Doris Day wrote that she was unhappy making this film, which brought back stressful memories of her early career as a band singer, and also because Kirk Douglas and Lauren Bacall (having dated at one time in real life) seemed to intentionally shut her out, making her feel unwelcome.
At least three times, you will see trumpeters in the movie using mutes different from those on the sound track. For example, in the Christmas Eve scene, Rick is shown using a Harmon mute and Harry James' dub of the tune is with a cup mute.
Even while married to pinup-girl Betty Grable, Harry James was notorious for his womanizing. Peter Levinson, in his biography of James ("Trumpet Blues") notes that during the filming of this movie, James contacted Doris Day's manager to ask what he thought were James' chances of "nailing" Doris.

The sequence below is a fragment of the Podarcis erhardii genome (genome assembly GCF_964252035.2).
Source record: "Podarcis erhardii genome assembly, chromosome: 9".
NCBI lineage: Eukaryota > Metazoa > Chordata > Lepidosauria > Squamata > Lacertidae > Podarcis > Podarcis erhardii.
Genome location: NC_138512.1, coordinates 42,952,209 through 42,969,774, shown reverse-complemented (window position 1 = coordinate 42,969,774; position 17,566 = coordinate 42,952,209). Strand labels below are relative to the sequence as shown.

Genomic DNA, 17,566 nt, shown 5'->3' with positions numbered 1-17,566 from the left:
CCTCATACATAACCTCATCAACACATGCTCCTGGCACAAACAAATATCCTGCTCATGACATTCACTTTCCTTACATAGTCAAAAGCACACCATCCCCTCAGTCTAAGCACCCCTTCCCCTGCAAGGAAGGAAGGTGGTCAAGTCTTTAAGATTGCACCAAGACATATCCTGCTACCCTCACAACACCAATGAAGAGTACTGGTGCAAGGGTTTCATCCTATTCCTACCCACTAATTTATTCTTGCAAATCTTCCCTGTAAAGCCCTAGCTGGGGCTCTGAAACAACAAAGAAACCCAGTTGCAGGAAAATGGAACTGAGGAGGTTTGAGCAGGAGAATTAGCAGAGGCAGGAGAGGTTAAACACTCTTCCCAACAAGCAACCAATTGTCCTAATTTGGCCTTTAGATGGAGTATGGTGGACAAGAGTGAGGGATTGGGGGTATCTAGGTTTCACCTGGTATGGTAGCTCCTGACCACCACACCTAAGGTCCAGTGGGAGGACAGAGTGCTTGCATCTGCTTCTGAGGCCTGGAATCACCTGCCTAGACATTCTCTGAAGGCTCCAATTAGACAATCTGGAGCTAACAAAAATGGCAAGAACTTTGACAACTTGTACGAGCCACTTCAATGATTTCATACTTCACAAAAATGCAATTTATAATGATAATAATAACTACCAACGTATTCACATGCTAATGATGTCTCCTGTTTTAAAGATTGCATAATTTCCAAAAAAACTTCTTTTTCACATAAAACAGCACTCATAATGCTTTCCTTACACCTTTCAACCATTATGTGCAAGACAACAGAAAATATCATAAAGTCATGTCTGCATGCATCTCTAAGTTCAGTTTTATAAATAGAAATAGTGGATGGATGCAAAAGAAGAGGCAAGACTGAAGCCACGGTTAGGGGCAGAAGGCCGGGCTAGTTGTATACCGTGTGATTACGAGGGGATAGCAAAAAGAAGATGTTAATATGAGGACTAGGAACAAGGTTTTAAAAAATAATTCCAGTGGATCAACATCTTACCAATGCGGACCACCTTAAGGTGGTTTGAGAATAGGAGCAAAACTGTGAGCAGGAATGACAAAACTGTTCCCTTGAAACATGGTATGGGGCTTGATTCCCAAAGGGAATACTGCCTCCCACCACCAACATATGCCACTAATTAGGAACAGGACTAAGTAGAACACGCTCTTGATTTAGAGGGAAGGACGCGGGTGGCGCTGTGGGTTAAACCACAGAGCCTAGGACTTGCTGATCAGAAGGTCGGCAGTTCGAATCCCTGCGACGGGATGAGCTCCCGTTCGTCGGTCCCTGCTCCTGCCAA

Features one of the earliest references to homosexuality. The character of Amy played by Lauren Bacall is suppose to be a lesbian, which is why Rick, played by Kirk Douglas, walks out on her telling her that she is "a very sick girl".